The Blacksmith Interest Group (BIG) of EAIA held a regional meeting at the reconstructed Moses Wilder Blacksmith shop in Bolton, Massachusetts on July 28th.
The purpose of the meeting was to provide hands-on demonstrations and give participants an opportunity to try basic blacksmithing using coal forges. There were 30 participants which was the number that the shop and grounds could reasonably accommodate. The event lasted the entire day with demonstrations and presentations in the morning, followed by lunch and an afternoon of opportunity for participant forging with coaching from master smiths at one of the four available blacksmithing stations (forge, post vise, anvil and tools). The day ended with an hour or more of participants’ stories and networking about blacksmithing. The participants who were not already members were introduced to EAIA; several became members as a result.
The meeting started with a brief introduction to EAIA and the Moses Wilder blacksmith shop, the original of which was moved to Old Sturbridge Village in 1957 and an accurate reproduction built in the early 2000’s by the Roemers on the original foundation at their home.
Bob welcomes the participants to the event and provides introductory comments.
Derek Heidemann, Coordinator of Historic Trades at Old Sturbridge Village, demonstrated the forging of blacksmith’s tongs from a single piece of mild steel, first by forging jaws at either end, then diagonally slitting the piece to form the reins, and finally punching and riveting the hinge joint. Rob Lyon, Derek’s former mentor, was the “striker” for the project, an interesting reversal of roles.
Derek Heidemann holds a top swage while Rob Lyon, his striker, uses a sledge hammer to drive it to form one of the jaws of the tongs.
Derek holds the slitting chisel while Rob Lyons drives the chisel through, splitting the bar into the two sides of a pair of tongs.
The audience watches Derek and Rob with rapt attention.
Derek holds up the partially split bar which shortly became the two pieces of the tongs.
The final forged and pinned tongs. They will be smoothed out further before use.
Dirk Underwood, Blacksmith and edge tool maker, demonstrated blade making from large coil springs. Dirk is well known in the area for his knives made from a wide range of materials and processes including lamination of chainsaw chain and ball bearing races!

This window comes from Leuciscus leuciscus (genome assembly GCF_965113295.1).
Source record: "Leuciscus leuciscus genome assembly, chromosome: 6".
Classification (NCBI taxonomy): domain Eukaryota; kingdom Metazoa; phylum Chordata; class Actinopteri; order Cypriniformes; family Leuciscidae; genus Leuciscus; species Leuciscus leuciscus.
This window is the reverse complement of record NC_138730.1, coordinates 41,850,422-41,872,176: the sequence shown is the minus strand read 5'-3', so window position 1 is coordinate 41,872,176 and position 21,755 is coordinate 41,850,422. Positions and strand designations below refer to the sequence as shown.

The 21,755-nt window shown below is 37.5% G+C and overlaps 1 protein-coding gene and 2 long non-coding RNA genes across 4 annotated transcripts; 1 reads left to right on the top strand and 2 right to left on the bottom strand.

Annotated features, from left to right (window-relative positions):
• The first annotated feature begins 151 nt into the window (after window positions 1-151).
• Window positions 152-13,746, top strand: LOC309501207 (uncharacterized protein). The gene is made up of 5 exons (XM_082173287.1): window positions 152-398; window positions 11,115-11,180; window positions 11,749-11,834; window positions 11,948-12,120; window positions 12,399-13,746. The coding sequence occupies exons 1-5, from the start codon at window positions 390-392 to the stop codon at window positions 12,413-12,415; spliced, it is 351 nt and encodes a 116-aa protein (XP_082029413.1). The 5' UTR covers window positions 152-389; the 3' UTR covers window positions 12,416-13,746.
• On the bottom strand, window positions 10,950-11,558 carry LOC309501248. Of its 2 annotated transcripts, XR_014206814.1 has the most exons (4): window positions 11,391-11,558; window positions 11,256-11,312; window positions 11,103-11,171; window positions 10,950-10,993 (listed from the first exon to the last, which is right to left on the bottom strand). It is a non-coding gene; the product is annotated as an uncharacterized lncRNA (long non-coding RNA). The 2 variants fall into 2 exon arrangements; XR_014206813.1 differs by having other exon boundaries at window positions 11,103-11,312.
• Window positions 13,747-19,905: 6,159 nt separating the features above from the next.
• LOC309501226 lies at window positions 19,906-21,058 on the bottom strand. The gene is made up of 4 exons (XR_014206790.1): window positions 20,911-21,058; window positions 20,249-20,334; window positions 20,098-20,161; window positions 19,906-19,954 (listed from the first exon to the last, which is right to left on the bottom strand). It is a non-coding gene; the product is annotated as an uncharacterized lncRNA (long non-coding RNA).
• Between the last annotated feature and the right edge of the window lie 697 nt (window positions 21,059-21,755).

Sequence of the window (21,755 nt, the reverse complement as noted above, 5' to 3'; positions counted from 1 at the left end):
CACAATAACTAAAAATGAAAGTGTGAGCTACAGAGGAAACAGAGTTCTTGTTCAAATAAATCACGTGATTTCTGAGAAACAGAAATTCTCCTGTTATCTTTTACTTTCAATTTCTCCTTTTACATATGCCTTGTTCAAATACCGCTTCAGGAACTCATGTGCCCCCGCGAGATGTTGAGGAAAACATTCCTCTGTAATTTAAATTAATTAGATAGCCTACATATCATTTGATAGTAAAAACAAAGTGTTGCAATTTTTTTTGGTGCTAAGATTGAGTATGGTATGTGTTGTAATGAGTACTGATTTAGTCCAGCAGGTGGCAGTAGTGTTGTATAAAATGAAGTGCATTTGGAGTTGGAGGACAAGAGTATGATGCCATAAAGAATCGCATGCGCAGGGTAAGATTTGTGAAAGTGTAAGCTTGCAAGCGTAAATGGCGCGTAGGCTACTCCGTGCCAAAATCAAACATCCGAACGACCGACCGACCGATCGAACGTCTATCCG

Dirk at his portable forge on the lawn starting to form a knife blade from the alloy steel of a very large diameter industrial coil spring.
The blade undergoing the initial forging. (Photo - Marc Sitkin)
The final forged blade. The blade will be then ground, polished, and fitted with a handle.
Rob Lyon, the former Master Blacksmith at Old Sturbridge Village discussed early iron production from bog iron, a process that was very important to the trade and economy of New England in the 18th and 19th Centuries.
Rob explains how to differentiate steel and wrought iron. Each sample was partially cut through with a hacksaw. When they were broken at the saw kerf, the wrought iron (left hand) showed a very fibrous structure while the steel (right hand) appeared uniform and somewhat crystalline. Pieces of bog iron are on the table.
Tom Kelleher, Historian and Curator of Mechanical Arts at Old Sturbridge Village, discussed the economic aspects of early blacksmithing using early account books and journals to illustrate the discussion. His talk was particularly interesting as it highlighted the use of “virtual money” to value transactions either in English pounds or American dollars even though very little actual cash changed hands. The talk also underscored the importance of bartering goods and services as well as the wide range of tasks of the typical rural blacksmith, often done in between tending for his farm which was often his primary source of food and income.
Tom explains the economics and financial transaction of 18th Century and early 19th Century blacksmiths, augmenting his talk with copies of day books and account books,
Bob & Max Roemer, owners of the reconstructed shop, demonstrated the use of a restored antique Champion tire and axle upsetter to shorten the circumference of an iron wagon tires which had come loose from road wear and/or shrinkage of the wooden parts of the wheels.
The behemoth Champion No. 1 tire shrinker and axle upsetter weighing in at about 870 lbs.! The hand wheel drives a large gear attached to an eccentric which drives two jaws with an enormous mechanical advantage.
A sample piece of wrought iron being upset as the two jaws are driven together by hand wheel, gears and the eccentric. The heated region is hammered to prevent buckling.
The meeting was considered a success at several levels. EAIA's Blacksmith Interest Group looks forward to having a similar event for the 2019 EAIA Annual Meeting in Lowell, Massachusetts (May 16 - 18, 2019). Please come join us, either as one interested in trying your hand at the forge or as a presenter/demonstrator.